AdaptiveMobile is announcing the release of a new Advanced Persistent Threat which may soon be coming to Europe. According to AdaptiveMobile’s Ongoing Threat Analysis, mobile spammers and cyber criminals are now using highly sophisticated and cross-channel methods for conducting attacks. For example, in the 786 area code in Florida, 18% of the population sits below the poverty line and AdaptiveMobile has seen these people hit significantly by unsolicited spam promising to buy junk cars in English and Spanish for $450 - $500. These threats may soon be coming across to the UK and wider continental Europe.
“This is a highly advanced scam using technological, economic and geopolitical insight,” says Ciaran Bradley, VP Handset Security at AdaptiveMobile. “Not only are vulnerable groups more likely to be hit by this scam, but it may also from a lucrative business plan: according to Lonely Planet, junk cars are extremely easy to buy in Northern America, but hard to pick up in Central America in countries such as Guatemala, for example, making the shipping of them very profitable.”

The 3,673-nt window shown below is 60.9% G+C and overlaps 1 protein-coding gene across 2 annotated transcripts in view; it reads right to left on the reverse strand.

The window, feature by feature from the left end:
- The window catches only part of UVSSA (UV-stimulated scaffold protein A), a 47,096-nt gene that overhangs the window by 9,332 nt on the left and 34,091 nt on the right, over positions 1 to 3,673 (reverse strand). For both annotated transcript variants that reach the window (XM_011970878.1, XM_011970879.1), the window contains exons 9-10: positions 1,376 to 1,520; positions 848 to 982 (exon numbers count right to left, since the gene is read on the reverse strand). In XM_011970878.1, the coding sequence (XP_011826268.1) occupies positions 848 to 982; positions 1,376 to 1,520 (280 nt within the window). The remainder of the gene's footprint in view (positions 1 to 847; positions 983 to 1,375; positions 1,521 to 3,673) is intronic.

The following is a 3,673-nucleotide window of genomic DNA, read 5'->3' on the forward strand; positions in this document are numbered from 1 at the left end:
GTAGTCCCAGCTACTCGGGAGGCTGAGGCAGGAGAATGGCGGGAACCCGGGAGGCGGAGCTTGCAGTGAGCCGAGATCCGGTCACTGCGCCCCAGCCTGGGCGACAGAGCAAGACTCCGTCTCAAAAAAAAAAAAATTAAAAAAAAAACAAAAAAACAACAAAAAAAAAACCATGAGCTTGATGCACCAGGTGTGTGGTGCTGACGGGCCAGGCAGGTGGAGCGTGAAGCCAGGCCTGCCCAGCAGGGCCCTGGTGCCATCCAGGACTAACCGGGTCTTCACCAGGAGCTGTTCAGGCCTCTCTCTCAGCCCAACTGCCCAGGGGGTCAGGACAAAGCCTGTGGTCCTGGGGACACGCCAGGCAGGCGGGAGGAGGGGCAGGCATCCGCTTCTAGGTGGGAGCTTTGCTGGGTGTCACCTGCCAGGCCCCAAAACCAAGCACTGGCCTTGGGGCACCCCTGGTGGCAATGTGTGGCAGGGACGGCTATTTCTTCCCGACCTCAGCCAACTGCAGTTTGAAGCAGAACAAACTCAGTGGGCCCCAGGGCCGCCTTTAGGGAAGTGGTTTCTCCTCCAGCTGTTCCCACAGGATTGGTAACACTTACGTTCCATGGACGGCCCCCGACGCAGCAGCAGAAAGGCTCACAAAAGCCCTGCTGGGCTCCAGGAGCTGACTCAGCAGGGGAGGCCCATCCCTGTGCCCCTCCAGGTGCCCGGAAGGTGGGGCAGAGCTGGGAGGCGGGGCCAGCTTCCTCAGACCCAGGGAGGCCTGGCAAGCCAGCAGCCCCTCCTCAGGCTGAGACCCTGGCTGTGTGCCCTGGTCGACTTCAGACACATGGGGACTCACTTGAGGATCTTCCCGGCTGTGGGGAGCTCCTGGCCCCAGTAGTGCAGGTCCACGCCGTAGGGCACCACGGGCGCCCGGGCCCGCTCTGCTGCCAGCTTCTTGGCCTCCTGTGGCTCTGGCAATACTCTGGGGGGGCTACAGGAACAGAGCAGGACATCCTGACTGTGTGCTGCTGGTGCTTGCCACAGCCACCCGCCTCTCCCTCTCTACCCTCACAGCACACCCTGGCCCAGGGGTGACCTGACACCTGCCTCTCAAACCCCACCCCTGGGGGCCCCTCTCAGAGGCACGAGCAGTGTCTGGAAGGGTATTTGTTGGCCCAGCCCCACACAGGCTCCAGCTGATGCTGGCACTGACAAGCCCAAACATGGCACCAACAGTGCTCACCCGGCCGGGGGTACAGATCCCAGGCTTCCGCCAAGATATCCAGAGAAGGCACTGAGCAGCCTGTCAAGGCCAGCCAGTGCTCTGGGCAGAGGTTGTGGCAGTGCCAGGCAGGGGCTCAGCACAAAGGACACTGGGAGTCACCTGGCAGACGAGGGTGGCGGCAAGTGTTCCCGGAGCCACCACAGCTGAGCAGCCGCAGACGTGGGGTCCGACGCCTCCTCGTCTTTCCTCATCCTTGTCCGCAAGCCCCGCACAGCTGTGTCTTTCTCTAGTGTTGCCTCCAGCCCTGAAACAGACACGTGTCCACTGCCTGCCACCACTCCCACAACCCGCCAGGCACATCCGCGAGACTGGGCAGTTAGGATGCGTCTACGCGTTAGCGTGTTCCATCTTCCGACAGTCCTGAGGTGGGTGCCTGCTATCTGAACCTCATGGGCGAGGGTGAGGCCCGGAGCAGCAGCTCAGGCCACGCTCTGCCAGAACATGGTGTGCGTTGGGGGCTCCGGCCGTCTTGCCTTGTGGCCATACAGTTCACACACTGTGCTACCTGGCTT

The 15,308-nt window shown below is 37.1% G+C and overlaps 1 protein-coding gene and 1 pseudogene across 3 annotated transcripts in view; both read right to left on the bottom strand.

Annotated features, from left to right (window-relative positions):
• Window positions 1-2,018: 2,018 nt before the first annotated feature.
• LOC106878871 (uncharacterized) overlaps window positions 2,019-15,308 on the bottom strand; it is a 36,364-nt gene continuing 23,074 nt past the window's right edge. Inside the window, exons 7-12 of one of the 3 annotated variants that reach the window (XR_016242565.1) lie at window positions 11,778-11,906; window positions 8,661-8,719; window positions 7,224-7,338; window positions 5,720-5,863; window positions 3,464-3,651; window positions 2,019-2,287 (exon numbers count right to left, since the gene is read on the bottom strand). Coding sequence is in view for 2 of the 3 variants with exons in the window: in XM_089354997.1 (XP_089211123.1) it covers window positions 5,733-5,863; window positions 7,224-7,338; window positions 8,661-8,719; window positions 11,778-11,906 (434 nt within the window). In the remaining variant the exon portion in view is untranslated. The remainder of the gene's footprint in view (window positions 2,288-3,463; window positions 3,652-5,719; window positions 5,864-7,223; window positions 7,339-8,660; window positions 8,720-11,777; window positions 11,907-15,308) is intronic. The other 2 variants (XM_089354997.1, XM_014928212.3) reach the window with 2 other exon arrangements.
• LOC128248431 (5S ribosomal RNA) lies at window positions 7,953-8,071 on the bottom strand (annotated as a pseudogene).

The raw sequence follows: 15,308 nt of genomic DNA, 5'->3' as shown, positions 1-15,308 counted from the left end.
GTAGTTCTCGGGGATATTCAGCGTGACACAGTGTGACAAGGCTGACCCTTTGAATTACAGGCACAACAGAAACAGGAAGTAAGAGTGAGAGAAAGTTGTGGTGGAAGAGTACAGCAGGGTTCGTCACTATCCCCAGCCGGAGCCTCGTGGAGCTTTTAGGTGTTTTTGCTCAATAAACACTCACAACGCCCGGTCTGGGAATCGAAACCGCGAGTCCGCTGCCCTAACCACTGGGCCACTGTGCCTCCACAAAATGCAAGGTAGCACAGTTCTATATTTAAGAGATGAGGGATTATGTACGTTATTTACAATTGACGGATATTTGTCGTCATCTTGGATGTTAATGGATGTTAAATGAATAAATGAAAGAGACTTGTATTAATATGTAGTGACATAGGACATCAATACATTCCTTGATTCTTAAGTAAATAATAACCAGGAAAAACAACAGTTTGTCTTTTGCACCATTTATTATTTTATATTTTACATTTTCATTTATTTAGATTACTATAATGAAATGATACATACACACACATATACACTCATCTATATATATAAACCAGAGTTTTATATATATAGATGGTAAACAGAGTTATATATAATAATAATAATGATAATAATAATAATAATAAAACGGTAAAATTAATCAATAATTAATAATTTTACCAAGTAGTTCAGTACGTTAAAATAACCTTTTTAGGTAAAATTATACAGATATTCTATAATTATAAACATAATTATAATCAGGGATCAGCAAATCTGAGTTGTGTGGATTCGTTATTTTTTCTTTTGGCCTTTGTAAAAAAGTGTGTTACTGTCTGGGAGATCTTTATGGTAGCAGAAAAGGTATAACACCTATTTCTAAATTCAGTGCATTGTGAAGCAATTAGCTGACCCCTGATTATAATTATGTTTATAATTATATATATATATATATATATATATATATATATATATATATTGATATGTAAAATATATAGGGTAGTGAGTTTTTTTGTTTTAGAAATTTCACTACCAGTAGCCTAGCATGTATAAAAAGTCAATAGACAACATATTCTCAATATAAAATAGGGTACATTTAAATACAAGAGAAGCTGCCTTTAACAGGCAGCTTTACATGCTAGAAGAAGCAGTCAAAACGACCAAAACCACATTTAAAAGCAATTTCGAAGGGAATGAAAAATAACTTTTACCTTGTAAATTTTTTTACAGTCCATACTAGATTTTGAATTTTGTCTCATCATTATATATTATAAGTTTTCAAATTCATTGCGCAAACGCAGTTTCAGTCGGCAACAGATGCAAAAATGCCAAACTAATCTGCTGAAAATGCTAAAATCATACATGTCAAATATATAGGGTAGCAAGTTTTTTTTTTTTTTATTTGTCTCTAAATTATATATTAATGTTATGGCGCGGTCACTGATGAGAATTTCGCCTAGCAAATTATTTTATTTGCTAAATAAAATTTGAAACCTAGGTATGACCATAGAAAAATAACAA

This attack forms part of a new wave of spam and malware using personalised data combined with a spam offer to make the offer seem more bespoke. For example, in the USA, subscribers’ names, gender, ethnicity, full address, cell phone number and provider is all available for a small fee. Spammers can gain as many as 47,000 contact details for as little as $199 and similar arrangements are in place in the UK via background checks and public electoral role records, for example.
“Spammers are smart, motivated and understand geo-political trends,” continued Bradley. “They are starting to capitalise on these intra- and inter-country differences, use this as a revenue generator and I strongly suspect that we will see similar trends across the UK in the near future. Although some of these campaigns will be tied to genuine business ideas, many more will be fraudulent – and most of the texts are unsolicited and unwanted. If the SMS channel is to be kept clean and well-respected, operators and consumers should be very wary – if an offer sounds too good to be true, it probably is.”